This article was originally published on ETFTrends.com.
With the Federal Reserve keeping rates unchanged in its latest interest rate policy decision, it might be unclear what investors should do when it comes to interest rates in 2020 as 2019 winds down. However, if one were to follow the herd, then diving into bonds irrespective of what the Fed does in 2020 is the way to go.
Investors continue to pour capital into bond funds and 2020 could be another banner year for fixed income.
"Investors continue to pile into bond funds as 2019 winds down and as one of the biggest fund companies by assets under management, Vanguard bond funds have likely received much of investor's savings," a U.S. News & World Report article by Debbie Carlson said. "Refinitiv's Lipper Weekly U.S. Fund Flows Report, dated on Dec. 4, showed net inflows of nearly $1.2 billion for all taxable bond funds, with corporate investment-grade bonds and money market funds seeing the biggest inflows."
"The Federal Reserve has cut interest rates this year, prompting a general rethinking about the path of interest rates, experts say," the article added. "That may be one reason why people are choosing to invest in mutual funds and exchange-traded funds such as Vanguard's bond index funds and actively managed bonds funds."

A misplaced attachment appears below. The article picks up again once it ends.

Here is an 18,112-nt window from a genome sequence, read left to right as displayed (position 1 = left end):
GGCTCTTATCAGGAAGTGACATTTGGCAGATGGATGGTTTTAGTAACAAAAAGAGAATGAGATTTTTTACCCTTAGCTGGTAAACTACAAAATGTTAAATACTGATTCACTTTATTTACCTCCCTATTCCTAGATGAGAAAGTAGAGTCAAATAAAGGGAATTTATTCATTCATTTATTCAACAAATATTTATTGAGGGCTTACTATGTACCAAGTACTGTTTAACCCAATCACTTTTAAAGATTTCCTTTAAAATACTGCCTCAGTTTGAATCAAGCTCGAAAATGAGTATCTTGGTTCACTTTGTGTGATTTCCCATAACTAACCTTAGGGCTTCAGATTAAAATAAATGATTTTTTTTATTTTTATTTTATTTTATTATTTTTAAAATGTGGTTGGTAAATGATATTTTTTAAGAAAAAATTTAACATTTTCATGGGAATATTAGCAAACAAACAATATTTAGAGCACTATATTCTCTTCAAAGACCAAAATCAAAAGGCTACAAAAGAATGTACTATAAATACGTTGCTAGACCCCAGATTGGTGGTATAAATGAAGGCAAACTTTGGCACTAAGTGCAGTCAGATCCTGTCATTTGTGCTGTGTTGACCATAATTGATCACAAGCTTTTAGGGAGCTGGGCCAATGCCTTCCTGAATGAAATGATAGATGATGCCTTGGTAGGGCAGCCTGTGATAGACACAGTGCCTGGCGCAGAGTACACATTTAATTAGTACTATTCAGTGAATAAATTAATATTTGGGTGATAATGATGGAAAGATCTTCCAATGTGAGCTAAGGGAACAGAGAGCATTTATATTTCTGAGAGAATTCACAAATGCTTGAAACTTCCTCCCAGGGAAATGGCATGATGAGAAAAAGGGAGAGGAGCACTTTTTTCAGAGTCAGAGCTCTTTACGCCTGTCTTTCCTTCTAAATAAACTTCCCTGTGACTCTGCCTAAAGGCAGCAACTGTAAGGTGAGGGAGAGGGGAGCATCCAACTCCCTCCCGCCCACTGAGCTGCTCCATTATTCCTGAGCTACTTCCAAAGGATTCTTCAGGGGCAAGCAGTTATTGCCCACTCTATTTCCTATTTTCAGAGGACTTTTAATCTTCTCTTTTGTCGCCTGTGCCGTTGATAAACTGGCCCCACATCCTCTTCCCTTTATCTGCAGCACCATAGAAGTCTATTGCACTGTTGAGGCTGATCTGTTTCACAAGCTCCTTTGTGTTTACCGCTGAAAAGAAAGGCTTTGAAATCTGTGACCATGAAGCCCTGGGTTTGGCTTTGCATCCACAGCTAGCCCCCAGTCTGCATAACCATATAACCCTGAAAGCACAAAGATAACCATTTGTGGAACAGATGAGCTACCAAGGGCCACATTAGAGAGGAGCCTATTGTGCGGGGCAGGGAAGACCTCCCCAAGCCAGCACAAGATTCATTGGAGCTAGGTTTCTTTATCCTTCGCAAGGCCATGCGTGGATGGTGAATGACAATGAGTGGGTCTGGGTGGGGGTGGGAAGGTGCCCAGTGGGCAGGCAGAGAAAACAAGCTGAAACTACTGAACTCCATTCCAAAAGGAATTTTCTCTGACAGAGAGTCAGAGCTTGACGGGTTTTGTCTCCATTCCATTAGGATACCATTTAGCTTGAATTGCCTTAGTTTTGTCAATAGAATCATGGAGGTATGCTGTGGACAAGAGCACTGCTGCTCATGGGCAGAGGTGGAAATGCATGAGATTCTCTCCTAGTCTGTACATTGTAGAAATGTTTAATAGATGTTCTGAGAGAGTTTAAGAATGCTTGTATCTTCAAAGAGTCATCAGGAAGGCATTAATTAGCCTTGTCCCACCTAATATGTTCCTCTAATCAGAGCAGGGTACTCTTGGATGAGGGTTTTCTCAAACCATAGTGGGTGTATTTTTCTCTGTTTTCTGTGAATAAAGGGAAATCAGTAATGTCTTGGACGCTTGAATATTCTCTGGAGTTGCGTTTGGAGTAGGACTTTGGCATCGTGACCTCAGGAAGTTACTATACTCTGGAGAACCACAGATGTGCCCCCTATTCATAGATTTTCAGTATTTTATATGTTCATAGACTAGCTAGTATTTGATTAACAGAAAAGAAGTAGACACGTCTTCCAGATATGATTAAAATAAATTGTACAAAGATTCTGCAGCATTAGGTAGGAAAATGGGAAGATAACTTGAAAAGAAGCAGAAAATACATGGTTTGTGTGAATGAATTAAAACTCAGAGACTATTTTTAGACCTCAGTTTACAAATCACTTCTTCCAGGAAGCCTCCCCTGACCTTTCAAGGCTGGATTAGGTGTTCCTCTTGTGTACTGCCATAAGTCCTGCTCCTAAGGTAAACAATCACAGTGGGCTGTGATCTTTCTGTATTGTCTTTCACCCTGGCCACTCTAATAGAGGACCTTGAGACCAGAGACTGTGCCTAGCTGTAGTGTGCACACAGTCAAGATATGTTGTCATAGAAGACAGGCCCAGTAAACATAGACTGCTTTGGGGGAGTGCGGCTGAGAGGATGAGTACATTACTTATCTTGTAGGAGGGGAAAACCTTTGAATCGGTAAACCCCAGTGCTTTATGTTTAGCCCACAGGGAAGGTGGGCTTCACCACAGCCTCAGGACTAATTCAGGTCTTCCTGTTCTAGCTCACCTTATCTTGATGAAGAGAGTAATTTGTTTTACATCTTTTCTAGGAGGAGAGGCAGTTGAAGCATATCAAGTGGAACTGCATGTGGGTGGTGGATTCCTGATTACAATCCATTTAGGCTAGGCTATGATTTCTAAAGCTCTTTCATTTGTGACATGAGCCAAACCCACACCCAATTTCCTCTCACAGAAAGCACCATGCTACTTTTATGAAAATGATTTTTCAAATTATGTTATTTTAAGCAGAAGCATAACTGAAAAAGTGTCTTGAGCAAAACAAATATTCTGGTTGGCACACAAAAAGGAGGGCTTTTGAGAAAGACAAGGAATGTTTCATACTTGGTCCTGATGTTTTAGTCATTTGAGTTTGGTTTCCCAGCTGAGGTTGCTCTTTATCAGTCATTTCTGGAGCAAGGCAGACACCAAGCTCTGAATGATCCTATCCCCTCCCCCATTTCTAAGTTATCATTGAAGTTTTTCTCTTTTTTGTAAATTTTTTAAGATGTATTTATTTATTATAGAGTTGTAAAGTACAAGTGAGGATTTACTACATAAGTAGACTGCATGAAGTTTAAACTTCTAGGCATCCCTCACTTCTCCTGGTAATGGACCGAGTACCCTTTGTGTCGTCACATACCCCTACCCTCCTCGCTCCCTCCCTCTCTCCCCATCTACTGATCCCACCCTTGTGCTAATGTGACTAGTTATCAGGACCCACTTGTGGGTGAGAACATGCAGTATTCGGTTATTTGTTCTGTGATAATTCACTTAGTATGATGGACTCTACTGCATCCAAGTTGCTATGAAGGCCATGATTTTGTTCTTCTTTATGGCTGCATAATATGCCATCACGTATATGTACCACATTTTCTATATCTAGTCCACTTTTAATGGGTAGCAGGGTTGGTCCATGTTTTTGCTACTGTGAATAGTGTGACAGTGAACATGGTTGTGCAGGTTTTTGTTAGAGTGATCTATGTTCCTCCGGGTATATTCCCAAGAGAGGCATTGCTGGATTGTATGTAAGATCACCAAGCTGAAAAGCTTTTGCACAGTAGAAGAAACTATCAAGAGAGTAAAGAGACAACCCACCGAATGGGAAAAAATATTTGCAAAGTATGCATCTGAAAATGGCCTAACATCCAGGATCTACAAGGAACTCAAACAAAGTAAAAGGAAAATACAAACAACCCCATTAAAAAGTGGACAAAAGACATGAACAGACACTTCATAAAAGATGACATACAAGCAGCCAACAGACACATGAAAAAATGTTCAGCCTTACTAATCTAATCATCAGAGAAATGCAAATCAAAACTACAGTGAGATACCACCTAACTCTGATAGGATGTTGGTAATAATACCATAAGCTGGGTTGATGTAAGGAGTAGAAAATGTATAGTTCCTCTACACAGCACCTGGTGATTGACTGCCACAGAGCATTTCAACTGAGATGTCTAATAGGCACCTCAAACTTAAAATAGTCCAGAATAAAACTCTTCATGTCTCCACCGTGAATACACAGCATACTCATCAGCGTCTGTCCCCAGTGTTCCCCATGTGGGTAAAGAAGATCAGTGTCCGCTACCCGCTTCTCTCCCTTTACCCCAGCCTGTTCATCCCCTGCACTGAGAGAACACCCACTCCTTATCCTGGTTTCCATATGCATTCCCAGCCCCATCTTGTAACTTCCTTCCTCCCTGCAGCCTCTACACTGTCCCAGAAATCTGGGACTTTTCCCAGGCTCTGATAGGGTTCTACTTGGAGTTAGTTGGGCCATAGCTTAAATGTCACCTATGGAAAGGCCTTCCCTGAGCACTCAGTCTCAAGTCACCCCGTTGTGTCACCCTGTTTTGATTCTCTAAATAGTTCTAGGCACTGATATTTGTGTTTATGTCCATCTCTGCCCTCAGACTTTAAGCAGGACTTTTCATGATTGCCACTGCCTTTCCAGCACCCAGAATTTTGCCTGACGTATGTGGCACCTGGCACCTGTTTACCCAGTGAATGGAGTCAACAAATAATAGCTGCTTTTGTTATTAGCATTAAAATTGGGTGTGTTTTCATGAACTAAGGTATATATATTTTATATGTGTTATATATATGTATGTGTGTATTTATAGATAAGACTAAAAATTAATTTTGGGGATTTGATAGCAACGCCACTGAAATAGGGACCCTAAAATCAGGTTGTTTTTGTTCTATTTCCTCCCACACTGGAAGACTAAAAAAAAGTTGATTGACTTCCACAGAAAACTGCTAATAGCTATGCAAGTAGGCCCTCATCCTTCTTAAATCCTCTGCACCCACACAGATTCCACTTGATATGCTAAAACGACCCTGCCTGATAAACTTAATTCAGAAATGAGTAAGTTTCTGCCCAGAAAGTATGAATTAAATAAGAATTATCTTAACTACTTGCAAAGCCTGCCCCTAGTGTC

One fund to consider for broad bond exposure is the Vanguard Total Bond Market Index Fund ETF Shares (BND) . BND seeks the performance of Bloomberg Barclays U.S. Aggregate Float Adjusted Index. Bloomberg Barclays U.S. Aggregate Float Adjusted Index represents a wide spectrum of public, investment-grade, taxable, fixed income securities in the United States-including government, corporate, and international dollar-denominated bonds, as well as mortgage-backed and asset-backed securities-all with maturities of more than 1 year.
Another fund that's ideal for core exposure is the iShares Core U.S. Aggregate Bond ETF (AGG) . Since 2003, AGG has been the go-to fund for investors who want that core bond exposure, and with close to 20 years under its belt (not to mention $67 billion in assets under management), AGG is still a great option.
- AGG seeks to track the investment results of the Bloomberg Barclays U.S. Aggregate Bond Index.
- The index measures the performance of the total U.S. investment-grade bond market.
- The fund generally invests at least 90% of its net assets in component securities of its underlying index and in investments that have economic characteristics that are substantially identical to the economic characteristics of the component securities of its underlying index.
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